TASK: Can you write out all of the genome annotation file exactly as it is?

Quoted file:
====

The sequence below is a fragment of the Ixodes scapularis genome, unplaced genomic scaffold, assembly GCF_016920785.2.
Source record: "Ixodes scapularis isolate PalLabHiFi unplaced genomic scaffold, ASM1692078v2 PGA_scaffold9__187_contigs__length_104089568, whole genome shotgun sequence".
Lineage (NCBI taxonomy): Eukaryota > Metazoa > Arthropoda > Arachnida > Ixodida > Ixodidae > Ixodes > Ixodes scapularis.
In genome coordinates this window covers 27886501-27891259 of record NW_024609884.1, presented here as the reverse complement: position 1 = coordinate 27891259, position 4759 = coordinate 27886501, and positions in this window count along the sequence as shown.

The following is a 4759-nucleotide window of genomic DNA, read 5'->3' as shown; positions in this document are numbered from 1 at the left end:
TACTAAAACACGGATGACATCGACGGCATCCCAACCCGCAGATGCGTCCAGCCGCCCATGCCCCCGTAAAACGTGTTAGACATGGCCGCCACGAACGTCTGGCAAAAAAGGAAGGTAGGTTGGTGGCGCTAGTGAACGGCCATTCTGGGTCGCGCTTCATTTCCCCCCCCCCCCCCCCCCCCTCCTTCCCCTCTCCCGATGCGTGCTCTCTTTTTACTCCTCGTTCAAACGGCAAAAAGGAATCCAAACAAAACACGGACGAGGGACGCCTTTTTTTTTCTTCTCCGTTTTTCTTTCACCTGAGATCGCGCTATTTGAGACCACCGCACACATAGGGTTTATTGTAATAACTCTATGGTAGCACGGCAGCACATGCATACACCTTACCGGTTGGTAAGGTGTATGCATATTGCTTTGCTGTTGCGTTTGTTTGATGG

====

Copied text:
The sequence below is a fragment of the Ixodes scapularis genome, unplaced genomic scaffold, assembly GCF_016920785.2.
Source record: "Ixodes scapularis isolate PalLabHiFi unplaced genomic scaffold, ASM1692078v2 PGA_scaffold9__187_contigs__length_104089568, whole genome shotgun sequence".
Lineage (NCBI taxonomy): Eukaryota > Metazoa > Arthropoda > Arachnida > Ixodida > Ixodidae > Ixodes > Ixodes scapularis.
In genome coordinates this window covers 27886501-27891259 of record NW_024609884.1, presented here as the reverse complement: position 1 = coordinate 27891259, position 4759 = coordinate 27886501, and positions in this window count along the sequence as shown.

The following is a 4759-nucleotide window of genomic DNA, read 5'->3' as shown; positions in this document are numbered from 1 at the left end:
TACTAAAACACGGATGACATCGACGGCATCCCAACCCGCAGATGCGTCCAGCCGCCCATGCCCCCGTAAAACGTGTTAGACATGGCCGCCACGAACGTCTGGCAAAAAAGGAAGGTAGGTTGGTGGCGCTAGTGAACGGCCATTCTGGGTCGCGCTTCATTTCCCCCCCCCCCCCCCCCCCCTCCTTCCCCTCTCCCGATGCGTGCTCTCTTTTTACTCCTCGTTCAAACGGCAAAAAGGAATCCAAACAAAACACGGACGAGGGACGCCTTTTTTTTTCTTCTCCGTTTTTCTTTCACCTGAGATCGCGCTATTTGAGACCACCGCACACATAGGGTTTATTGTAATAACTCTATGGTAGCACGGCAGCACATGCATACACCTTACCGGTTGGTAAGGTGTATGCATATTGCTTTGCTGTTGCGTTTGTTTGATGG